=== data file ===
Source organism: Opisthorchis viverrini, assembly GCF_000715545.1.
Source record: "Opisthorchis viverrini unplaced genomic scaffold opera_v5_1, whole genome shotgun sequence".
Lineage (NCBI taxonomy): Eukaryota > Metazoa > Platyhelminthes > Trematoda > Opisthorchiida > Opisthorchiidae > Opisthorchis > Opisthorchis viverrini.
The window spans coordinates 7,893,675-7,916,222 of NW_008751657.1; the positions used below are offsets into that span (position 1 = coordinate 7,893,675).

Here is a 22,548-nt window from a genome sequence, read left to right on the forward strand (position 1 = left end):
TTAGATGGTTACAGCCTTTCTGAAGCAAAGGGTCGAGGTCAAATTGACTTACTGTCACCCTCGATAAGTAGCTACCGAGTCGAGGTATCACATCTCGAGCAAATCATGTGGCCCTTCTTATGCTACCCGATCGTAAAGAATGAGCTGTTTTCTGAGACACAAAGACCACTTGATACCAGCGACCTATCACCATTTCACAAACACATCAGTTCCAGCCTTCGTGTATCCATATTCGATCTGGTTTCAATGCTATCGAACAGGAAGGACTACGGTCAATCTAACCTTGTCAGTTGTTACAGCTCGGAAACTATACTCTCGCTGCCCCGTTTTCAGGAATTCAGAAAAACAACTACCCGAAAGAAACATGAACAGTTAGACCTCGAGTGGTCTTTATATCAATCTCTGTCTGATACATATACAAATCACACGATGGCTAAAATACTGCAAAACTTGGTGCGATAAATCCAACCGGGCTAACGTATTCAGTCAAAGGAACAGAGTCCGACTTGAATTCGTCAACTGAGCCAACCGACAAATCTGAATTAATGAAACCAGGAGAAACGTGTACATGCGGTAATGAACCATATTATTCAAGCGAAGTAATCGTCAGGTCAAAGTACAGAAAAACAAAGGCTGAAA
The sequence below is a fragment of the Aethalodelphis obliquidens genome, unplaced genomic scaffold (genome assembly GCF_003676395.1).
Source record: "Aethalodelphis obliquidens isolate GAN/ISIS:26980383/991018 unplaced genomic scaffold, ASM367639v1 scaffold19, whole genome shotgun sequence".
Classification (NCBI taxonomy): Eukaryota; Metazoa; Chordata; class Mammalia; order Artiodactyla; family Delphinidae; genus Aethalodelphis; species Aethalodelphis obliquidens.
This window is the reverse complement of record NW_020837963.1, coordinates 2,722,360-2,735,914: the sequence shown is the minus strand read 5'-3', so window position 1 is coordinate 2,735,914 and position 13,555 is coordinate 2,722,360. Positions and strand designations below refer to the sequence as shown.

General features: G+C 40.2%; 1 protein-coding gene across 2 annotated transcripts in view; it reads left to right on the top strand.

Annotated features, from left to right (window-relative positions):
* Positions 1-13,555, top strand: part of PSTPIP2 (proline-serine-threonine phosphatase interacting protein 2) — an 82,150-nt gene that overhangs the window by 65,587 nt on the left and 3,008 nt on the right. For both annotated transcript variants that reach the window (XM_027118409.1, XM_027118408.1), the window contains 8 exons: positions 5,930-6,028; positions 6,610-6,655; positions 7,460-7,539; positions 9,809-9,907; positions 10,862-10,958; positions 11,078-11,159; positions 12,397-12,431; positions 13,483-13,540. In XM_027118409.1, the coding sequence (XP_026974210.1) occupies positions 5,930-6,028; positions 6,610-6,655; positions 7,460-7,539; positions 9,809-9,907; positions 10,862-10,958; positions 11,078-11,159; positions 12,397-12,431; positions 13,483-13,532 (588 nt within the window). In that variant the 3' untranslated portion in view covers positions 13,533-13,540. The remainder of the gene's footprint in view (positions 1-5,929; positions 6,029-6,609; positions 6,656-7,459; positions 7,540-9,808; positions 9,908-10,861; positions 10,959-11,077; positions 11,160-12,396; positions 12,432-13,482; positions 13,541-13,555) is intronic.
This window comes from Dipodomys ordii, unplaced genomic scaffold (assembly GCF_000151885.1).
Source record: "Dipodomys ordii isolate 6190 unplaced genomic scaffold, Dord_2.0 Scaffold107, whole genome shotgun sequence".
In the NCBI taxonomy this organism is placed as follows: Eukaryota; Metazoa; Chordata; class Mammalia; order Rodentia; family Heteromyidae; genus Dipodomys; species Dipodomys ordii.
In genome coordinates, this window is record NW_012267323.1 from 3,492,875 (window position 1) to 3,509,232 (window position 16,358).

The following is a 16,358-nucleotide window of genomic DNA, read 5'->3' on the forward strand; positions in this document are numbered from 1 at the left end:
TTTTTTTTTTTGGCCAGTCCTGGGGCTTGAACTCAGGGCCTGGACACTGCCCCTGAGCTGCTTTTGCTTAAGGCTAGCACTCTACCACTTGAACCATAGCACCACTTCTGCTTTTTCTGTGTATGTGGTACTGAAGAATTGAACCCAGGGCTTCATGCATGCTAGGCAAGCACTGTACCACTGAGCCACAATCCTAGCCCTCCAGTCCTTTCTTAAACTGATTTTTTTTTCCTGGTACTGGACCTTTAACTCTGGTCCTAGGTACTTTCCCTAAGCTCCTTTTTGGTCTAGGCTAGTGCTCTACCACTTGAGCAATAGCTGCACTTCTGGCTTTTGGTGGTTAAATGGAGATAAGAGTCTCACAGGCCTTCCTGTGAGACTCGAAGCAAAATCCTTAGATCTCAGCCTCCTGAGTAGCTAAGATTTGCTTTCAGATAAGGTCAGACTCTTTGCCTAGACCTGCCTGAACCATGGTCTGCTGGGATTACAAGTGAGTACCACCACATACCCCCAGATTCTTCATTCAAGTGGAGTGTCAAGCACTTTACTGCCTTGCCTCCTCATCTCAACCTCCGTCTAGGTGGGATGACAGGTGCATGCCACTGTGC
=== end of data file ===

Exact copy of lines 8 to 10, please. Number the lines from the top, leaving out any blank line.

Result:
Source record: "Aethalodelphis obliquidens isolate GAN/ISIS:26980383/991018 unplaced genomic scaffold, ASM367639v1 scaffold19, whole genome shotgun sequence".
Classification (NCBI taxonomy): Eukaryota; Metazoa; Chordata; class Mammalia; order Artiodactyla; family Delphinidae; genus Aethalodelphis; species Aethalodelphis obliquidens.
This window is the reverse complement of record NW_020837963.1, coordinates 2,722,360-2,735,914: the sequence shown is the minus strand read 5'-3', so window position 1 is coordinate 2,735,914 and position 13,555 is coordinate 2,722,360. Positions and strand designations below refer to the sequence as shown.